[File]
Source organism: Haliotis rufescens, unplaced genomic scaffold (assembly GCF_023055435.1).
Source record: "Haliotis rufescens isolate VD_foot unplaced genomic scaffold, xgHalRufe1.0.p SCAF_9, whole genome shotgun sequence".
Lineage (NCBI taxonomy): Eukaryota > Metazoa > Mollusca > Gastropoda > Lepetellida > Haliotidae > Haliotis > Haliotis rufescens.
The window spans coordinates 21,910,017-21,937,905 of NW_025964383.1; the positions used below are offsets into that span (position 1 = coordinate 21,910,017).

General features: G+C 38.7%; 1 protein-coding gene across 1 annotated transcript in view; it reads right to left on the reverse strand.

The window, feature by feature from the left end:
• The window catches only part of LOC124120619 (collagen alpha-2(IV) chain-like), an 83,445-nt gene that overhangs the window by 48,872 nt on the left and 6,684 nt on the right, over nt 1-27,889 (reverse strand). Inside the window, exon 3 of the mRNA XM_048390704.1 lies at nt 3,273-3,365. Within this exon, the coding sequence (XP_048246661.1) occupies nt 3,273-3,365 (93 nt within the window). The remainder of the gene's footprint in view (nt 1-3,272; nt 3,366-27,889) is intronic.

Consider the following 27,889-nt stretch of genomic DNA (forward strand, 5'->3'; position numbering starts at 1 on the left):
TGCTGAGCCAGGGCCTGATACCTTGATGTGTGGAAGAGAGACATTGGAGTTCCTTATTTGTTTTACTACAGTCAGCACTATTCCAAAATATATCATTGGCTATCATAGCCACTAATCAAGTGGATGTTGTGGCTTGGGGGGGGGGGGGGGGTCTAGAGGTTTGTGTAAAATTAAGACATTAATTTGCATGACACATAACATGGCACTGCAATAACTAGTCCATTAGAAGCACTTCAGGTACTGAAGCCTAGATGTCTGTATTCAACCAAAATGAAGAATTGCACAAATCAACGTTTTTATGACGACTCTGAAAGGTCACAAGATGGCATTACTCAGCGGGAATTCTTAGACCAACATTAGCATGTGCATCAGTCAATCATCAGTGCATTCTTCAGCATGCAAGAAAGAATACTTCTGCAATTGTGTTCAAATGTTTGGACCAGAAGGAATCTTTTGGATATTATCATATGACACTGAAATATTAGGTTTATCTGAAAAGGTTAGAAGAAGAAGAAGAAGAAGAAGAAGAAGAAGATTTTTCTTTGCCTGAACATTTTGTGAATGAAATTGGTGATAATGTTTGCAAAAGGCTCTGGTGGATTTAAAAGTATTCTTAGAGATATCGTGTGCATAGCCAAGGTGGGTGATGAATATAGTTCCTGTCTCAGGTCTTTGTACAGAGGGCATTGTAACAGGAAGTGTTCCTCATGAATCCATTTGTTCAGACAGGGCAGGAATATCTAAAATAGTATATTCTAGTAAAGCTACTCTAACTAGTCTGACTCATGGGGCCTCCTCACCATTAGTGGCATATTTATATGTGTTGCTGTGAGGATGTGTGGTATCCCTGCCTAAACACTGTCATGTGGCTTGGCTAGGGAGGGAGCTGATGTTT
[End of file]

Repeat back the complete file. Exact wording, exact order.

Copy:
Source organism: Haliotis rufescens, unplaced genomic scaffold (assembly GCF_023055435.1).
Source record: "Haliotis rufescens isolate VD_foot unplaced genomic scaffold, xgHalRufe1.0.p SCAF_9, whole genome shotgun sequence".
Lineage (NCBI taxonomy): Eukaryota > Metazoa > Mollusca > Gastropoda > Lepetellida > Haliotidae > Haliotis > Haliotis rufescens.
The window spans coordinates 21,910,017-21,937,905 of NW_025964383.1; the positions used below are offsets into that span (position 1 = coordinate 21,910,017).

General features: G+C 38.7%; 1 protein-coding gene across 1 annotated transcript in view; it reads right to left on the reverse strand.

The window, feature by feature from the left end:
• The window catches only part of LOC124120619 (collagen alpha-2(IV) chain-like), an 83,445-nt gene that overhangs the window by 48,872 nt on the left and 6,684 nt on the right, over nt 1-27,889 (reverse strand). Inside the window, exon 3 of the mRNA XM_048390704.1 lies at nt 3,273-3,365. Within this exon, the coding sequence (XP_048246661.1) occupies nt 3,273-3,365 (93 nt within the window). The remainder of the gene's footprint in view (nt 1-3,272; nt 3,366-27,889) is intronic.

Consider the following 27,889-nt stretch of genomic DNA (forward strand, 5'->3'; position numbering starts at 1 on the left):
TGCTGAGCCAGGGCCTGATACCTTGATGTGTGGAAGAGAGACATTGGAGTTCCTTATTTGTTTTACTACAGTCAGCACTATTCCAAAATATATCATTGGCTATCATAGCCACTAATCAAGTGGATGTTGTGGCTTGGGGGGGGGGGGGGGGTCTAGAGGTTTGTGTAAAATTAAGACATTAATTTGCATGACACATAACATGGCACTGCAATAACTAGTCCATTAGAAGCACTTCAGGTACTGAAGCCTAGATGTCTGTATTCAACCAAAATGAAGAATTGCACAAATCAACGTTTTTATGACGACTCTGAAAGGTCACAAGATGGCATTACTCAGCGGGAATTCTTAGACCAACATTAGCATGTGCATCAGTCAATCATCAGTGCATTCTTCAGCATGCAAGAAAGAATACTTCTGCAATTGTGTTCAAATGTTTGGACCAGAAGGAATCTTTTGGATATTATCATATGACACTGAAATATTAGGTTTATCTGAAAAGGTTAGAAGAAGAAGAAGAAGAAGAAGAAGAAGAAGATTTTTCTTTGCCTGAACATTTTGTGAATGAAATTGGTGATAATGTTTGCAAAAGGCTCTGGTGGATTTAAAAGTATTCTTAGAGATATCGTGTGCATAGCCAAGGTGGGTGATGAATATAGTTCCTGTCTCAGGTCTTTGTACAGAGGGCATTGTAACAGGAAGTGTTCCTCATGAATCCATTTGTTCAGACAGGGCAGGAATATCTAAAATAGTATATTCTAGTAAAGCTACTCTAACTAGTCTGACTCATGGGGCCTCCTCACCATTAGTGGCATATTTATATGTGTTGCTGTGAGGATGTGTGGTATCCCTGCCTAAACACTGTCATGTGGCTTGGCTAGGGAGGGAGCTGATGTTT